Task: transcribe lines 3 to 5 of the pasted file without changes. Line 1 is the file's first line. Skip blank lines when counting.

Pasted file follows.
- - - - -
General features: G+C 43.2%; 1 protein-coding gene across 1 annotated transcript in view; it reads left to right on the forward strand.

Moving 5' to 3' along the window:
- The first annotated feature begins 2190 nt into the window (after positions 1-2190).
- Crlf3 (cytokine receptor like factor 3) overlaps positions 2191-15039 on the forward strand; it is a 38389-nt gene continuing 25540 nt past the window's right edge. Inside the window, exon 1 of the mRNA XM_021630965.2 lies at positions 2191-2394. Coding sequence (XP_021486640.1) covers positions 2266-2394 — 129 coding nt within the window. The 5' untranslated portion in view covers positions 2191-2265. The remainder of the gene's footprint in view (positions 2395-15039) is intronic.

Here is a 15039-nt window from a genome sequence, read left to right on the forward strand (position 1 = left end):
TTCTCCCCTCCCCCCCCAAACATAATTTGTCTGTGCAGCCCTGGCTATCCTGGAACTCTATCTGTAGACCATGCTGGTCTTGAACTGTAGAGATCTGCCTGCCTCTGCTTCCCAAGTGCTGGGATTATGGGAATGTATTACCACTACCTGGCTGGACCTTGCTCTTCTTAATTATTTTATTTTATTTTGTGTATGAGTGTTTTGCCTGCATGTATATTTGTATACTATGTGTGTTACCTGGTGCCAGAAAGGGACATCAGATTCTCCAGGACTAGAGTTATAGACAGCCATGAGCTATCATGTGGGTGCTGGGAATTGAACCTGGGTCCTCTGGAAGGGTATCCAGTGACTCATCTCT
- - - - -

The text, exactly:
- The first annotated feature begins 2190 nt into the window (after positions 1-2190).
- Crlf3 (cytokine receptor like factor 3) overlaps positions 2191-15039 on the forward strand; it is a 38389-nt gene continuing 25540 nt past the window's right edge. Inside the window, exon 1 of the mRNA XM_021630965.2 lies at positions 2191-2394. Coding sequence (XP_021486640.1) covers positions 2266-2394 — 129 coding nt within the window. The 5' untranslated portion in view covers positions 2191-2265. The remainder of the gene's footprint in view (positions 2395-15039) is intronic.

Here is a 15039-nt window from a genome sequence, read left to right on the forward strand (position 1 = left end):